Phoenix and Phillips have conjured a Joker of our scariest nightmares, and boy, it is not a pleasant feeling at all.Getting the audience up close into the Joker's insane mind is an arguably unnecessary cinematic burst.

Joaquin Phoenix is terrific, this is the performance of a lifetime. Watch out for the laugh and the back story to it. His quite menacing portrayal helps the director skip over the movie's irregularities and the 'whatever' final act. 


Hits and misses 
Plugging in the Batman origin story to this forbidding tale has its hits and misses. The underplayed scene between Fleck and a young Bruce Wayne is eerie. The Thomas Wayne 'father' tease is a masterstroke. The pivotal now-too-familiar Wayne family murders could have been avoided.

The clipped narrative mode may make it hard for the general audience to comprehend some parts, especially the scenes involving Fleck's love interest Sophie Dumond (Zazie Beetz). The underlying tribute to another director-actor pair, Martin Scorsese & Robert De Niro, is a touch of brilliance.

The Dark Knight rules 
For the record, The Dark Knight remains the best comic book movie ever made. Nolan's interpretation has a sense of gravity and control, sorely missing in Joker.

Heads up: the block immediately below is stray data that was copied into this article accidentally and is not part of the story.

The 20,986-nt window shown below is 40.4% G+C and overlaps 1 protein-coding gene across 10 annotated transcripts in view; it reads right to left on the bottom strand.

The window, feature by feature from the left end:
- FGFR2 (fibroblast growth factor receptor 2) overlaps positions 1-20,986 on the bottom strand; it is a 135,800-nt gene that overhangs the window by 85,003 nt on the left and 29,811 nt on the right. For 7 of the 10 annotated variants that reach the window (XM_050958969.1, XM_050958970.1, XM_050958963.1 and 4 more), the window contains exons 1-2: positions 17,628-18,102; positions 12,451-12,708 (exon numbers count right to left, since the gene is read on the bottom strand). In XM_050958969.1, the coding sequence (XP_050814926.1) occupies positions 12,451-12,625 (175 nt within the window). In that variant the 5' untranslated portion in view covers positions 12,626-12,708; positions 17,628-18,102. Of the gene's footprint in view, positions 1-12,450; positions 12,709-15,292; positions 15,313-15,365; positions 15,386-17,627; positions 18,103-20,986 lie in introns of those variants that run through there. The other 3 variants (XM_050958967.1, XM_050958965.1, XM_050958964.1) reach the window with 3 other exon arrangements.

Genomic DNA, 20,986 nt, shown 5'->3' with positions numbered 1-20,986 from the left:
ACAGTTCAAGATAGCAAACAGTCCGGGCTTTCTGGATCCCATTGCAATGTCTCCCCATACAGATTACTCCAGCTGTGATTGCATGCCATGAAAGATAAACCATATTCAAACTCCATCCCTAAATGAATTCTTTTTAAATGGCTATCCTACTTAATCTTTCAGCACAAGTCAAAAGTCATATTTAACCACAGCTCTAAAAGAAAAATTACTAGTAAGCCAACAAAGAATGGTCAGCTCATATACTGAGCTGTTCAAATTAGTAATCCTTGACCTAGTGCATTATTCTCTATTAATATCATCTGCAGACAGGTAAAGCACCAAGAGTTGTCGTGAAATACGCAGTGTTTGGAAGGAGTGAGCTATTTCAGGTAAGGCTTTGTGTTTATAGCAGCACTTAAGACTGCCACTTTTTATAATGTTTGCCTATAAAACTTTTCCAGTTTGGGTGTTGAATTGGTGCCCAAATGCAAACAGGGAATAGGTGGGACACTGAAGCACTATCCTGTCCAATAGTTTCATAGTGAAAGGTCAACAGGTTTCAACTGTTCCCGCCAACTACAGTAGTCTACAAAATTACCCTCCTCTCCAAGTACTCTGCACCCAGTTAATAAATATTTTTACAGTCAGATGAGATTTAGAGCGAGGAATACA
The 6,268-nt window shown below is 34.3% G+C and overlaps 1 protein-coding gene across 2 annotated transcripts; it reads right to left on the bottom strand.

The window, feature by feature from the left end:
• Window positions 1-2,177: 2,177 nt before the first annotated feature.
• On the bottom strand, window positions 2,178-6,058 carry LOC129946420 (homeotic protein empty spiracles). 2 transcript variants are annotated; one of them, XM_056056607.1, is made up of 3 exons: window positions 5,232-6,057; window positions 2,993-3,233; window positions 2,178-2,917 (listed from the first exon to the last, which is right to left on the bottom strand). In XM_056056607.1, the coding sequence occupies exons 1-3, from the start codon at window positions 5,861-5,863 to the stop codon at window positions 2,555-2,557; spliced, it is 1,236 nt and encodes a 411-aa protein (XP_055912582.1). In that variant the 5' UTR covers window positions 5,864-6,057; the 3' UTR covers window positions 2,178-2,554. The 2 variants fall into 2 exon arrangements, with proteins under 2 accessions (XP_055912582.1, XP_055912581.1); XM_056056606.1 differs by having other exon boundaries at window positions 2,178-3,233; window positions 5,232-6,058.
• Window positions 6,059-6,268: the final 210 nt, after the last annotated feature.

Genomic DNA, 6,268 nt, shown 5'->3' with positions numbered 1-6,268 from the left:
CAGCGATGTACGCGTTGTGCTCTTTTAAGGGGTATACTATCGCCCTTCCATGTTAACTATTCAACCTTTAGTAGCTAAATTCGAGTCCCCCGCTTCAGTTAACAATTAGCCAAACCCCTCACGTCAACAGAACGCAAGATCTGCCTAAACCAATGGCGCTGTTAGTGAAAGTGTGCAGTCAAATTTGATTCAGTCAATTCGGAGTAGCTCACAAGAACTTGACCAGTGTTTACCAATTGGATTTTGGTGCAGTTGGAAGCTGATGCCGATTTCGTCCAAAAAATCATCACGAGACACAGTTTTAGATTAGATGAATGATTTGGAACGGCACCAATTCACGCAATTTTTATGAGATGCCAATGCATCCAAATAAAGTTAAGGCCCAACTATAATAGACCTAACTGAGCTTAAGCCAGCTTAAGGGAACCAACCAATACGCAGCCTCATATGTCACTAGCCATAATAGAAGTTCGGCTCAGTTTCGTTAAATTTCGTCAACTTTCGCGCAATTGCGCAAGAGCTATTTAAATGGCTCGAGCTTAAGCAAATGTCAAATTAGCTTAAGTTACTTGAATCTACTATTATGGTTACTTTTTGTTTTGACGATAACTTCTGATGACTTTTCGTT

Dangerous take 
That the Joker is made out to be a patron saint of unprivileged urban people taking to murder, madness and destruction is a dangerous screenplay take.

I have often heard people unreasonably mention how glorifying crime in movies can influence the audience to indulge in criminal acts. Well, by the end credits that previously illogical reasoning scarily fit Joker.

The negativity and mashed up madness stayed with me while gingerly driving home from the cinema hall, that's not a good feeling to have after watching a comic book-based dark drama.

Joker review 
One may either love, hate or doubt the evil allure of Joker, but it is too damn hard to look away.

Here is a dark, dubious, genre-defining hell-hole drama that I can't make up my mind whether to detest or recommend. I shook my head in disagreement several times during the screening at the sheer atrocity and cruelty of it all.

Go only if you have the nerve to take in the dreary details of a sick mind. If you do go, try to laugh it all away later. I suspect you might not succeed.